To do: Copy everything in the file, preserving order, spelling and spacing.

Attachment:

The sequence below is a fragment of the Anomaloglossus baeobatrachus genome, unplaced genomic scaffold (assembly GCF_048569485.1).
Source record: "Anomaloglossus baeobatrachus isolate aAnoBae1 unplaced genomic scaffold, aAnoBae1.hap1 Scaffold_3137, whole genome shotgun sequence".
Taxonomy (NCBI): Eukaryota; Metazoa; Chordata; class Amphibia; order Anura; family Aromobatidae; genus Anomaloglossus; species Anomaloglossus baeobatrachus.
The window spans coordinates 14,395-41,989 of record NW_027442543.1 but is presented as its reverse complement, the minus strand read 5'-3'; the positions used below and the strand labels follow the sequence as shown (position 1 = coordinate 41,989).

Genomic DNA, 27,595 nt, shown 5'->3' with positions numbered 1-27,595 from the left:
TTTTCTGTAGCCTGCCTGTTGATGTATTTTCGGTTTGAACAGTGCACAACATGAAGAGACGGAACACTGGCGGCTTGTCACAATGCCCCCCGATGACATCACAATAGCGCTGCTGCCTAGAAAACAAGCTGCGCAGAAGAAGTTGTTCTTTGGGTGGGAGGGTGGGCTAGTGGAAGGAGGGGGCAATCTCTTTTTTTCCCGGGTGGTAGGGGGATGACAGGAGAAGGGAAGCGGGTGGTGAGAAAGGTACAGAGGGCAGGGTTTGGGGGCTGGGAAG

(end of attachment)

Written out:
The sequence below is a fragment of the Anomaloglossus baeobatrachus genome, unplaced genomic scaffold (assembly GCF_048569485.1).
Source record: "Anomaloglossus baeobatrachus isolate aAnoBae1 unplaced genomic scaffold, aAnoBae1.hap1 Scaffold_3137, whole genome shotgun sequence".
Taxonomy (NCBI): Eukaryota; Metazoa; Chordata; class Amphibia; order Anura; family Aromobatidae; genus Anomaloglossus; species Anomaloglossus baeobatrachus.
The window spans coordinates 14,395-41,989 of record NW_027442543.1 but is presented as its reverse complement, the minus strand read 5'-3'; the positions used below and the strand labels follow the sequence as shown (position 1 = coordinate 41,989).

Genomic DNA, 27,595 nt, shown 5'->3' with positions numbered 1-27,595 from the left:
TTTTCTGTAGCCTGCCTGTTGATGTATTTTCGGTTTGAACAGTGCACAACATGAAGAGACGGAACACTGGCGGCTTGTCACAATGCCCCCCGATGACATCACAATAGCGCTGCTGCCTAGAAAACAAGCTGCGCAGAAGAAGTTGTTCTTTGGGTGGGAGGGTGGGCTAGTGGAAGGAGGGGGCAATCTCTTTTTTTCCCGGGTGGTAGGGGGATGACAGGAGAAGGGAAGCGGGTGGTGAGAAAGGTACAGAGGGCAGGGTTTGGGGGCTGGGAAG